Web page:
AFL-CIO President Richard Trumka delivered the following remarks at the AFGE Legislative and Grassroots Mobilization Conference:
Thank you, Brother Everett (Kelley). I am proud to stand shoulder to shoulder with you.
And I am proud to stand alongside every AFGE member who has fought back against some of the most ferocious and despicable political attacks in our nation’s history.
For the past three years, your union has had a bullseye on its back.
The Trump administration has attacked your collective bargaining rights. They’ve attacked your members’ due process. They’ve attacked your very right to exist.
And just this weekend, we learned of their latest plan to strip collective bargaining from the hard-working Americans who serve our nation at the Department of Defense.
In 1962, President John F. Kennedy issued an executive order which said and I quote: “Employees of the federal government shall have and shall be protected in the exercise of...the right...freely and without fear of penalty or reprisal...to form, join and assist any employee organization.”
He understood that collective bargaining was an exercise of freedom.
He believed that federal employee unions were good for our nation and yes, for our national security.
Now Donald Trump wants to retreat from generations of common sense policy for no other reason than he doesn’t like you.
Brothers and sisters, we will fight this in the courts. We will fight this in Congress. We will fight this on every front and with every fiber of our being. And I promise you this: we’ll be here long after we send Donald Trump back to his gold-plated mansion.
AFGE members are strong. You are powerful. You are devoted. And you are tough as nails.
You don’t go into work every day for fame or fortune. You do it for our troops and the support they deserve at the DOD. You do it for our veterans and the care they need at the VA. You do it for our seniors and the Social Security and Medicare they rely on. You do it to carry out your oath to support and defend the Constitution of the United States.
You are federal workers because you are patriots.
And YOU DECIDED that there is nothing more American than forming a union.
That fundamental right is why we raise our voices. It’s why we organize. It’s why we fight.
AFGE has been securing good jobs, dignity and respect for 88 years.
During the Great Depression, agency leaders called for furloughs and tried to cut pay for federal workers. In one of the bleakest years of the Depression, America’s civil servants organized and demanded their pay be restored. They said enough was enough. And AFGE was born.
That act of boldness and unity was an inspiration for people everywhere, even in those dark times. Private-sector workers looked to their brothers and sisters in the civil service and said, I want what they have. It started a wave of powerful organizing in America.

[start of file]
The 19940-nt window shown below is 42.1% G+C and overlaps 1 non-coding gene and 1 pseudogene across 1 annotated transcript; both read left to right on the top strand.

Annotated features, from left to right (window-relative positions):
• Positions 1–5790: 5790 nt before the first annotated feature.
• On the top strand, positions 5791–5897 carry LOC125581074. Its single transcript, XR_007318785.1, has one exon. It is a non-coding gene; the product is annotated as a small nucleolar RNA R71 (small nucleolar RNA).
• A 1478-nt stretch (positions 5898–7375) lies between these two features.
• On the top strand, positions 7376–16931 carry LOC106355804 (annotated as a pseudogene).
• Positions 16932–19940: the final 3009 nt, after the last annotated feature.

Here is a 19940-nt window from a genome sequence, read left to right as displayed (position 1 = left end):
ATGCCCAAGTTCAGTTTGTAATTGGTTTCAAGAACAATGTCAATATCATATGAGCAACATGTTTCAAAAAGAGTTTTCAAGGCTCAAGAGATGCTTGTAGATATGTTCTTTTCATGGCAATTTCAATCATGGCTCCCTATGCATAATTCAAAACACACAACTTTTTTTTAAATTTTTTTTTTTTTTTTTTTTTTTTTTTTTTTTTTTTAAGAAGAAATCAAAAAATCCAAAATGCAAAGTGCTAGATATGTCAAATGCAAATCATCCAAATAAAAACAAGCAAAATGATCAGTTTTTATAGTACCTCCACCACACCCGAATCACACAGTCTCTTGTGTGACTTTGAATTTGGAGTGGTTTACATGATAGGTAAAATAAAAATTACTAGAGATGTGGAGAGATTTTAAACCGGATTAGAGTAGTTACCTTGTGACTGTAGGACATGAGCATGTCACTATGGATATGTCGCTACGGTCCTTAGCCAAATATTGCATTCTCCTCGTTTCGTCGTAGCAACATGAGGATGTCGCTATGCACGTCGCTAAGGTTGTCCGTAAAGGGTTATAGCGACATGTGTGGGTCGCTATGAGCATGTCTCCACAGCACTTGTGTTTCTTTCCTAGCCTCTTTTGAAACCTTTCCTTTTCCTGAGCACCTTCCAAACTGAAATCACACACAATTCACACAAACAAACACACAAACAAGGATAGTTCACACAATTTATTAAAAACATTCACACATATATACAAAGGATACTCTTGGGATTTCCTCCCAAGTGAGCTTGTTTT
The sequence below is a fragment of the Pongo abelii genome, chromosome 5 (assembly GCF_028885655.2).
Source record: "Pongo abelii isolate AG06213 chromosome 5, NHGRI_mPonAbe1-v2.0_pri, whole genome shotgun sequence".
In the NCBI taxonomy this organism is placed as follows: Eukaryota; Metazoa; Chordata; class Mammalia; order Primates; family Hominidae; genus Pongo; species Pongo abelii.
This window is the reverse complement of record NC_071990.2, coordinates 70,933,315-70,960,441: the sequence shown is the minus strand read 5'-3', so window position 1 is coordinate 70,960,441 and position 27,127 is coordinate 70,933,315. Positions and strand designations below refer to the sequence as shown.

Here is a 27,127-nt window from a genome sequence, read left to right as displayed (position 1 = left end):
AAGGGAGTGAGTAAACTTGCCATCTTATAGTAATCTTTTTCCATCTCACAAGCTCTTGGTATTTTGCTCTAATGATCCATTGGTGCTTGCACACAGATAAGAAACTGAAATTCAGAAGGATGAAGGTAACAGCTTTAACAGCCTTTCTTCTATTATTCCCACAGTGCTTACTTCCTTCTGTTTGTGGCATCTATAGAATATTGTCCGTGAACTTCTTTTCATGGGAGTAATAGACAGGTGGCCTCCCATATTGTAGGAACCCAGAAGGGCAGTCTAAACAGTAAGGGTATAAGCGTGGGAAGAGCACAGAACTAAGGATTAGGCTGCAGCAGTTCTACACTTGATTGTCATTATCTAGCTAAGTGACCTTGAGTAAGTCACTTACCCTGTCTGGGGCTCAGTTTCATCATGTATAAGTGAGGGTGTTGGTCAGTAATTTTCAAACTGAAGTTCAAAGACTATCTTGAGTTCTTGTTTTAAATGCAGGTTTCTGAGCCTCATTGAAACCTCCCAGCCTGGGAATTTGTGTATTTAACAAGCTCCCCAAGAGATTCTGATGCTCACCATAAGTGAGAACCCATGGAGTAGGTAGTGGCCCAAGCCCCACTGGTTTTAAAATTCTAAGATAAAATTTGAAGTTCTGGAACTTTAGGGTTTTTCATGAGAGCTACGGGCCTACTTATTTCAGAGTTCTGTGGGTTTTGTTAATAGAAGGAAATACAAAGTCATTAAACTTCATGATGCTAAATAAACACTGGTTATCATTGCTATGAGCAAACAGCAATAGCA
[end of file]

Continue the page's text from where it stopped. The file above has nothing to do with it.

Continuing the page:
That’s what I want you to remember today: When you fight, you’re not just fighting for the brothers and sisters who share your foxhole. You’re fighting for everybody, everywhere. Your wins lift up everybody, everywhere.
When this union stands tall, workers everywhere grow taller. When this union pushes hard, workers everywhere push harder.
Your legacy of solidarity has guided you through these painful past few years.
Even after the government shutdown…even after the legal letdowns…even after the executive orders aimed at your jugular…AFGE is still going strong.
In the budget agreement last year, federal workers won a raise and paid parental leave. Just last week, the House passed the PRO Act on a bipartisan vote, so workers in the private sector can form unions on a level playing field. We’re electing union members to public office from coast to coast and everywhere in between. And I know you are ready to get back to the bargaining table and win even more.
This administration has tried to act tough. But the only thing it has proved is that labor can take a punch, dust ourselves off, and keep demanding what’s rightfully ours: collective bargaining, a secure retirement, safe working conditions and fair wages.
That’s what we do.
Just a few miles away, across the Anacostia River, you can visit the house of Frederick Douglass. As you know, he escaped slavery as a young man and spent the rest of his life fighting for justice and equality. So he knew a little something about standing up and rising up. His legacy is one we should all keep in mind now, during Black History Month.
Douglass once said that: “Power concedes nothing without a demand. It never did, and it never will.”
This conference is designed for you to make your demands known to the people in power.
Tell them you demand nothing less than dignity and respect at work.
Fill up the Hart Senate Office Building tomorrow.
Tell your members of Congress to protect your pension and health care.
Tell them that you expect their support for the fundamental right to collectively bargain.
And tell them you’ll remember in November.
I know you may feel tired. But as I look out on this crowd, I see you’re battle-tested.
And in a fight between Donald Trump and AFGE, I will take America’s civil servants every day of the week.
We will rise, brothers and sisters! And no right-winger or union-buster or government-basher can stop us.
As long as we stand up and fight back, as long as we lock arms, as long as we keep demanding better, we will rise.
And we will win!
God bless you! God bless AFGE! God bless the American labor movement!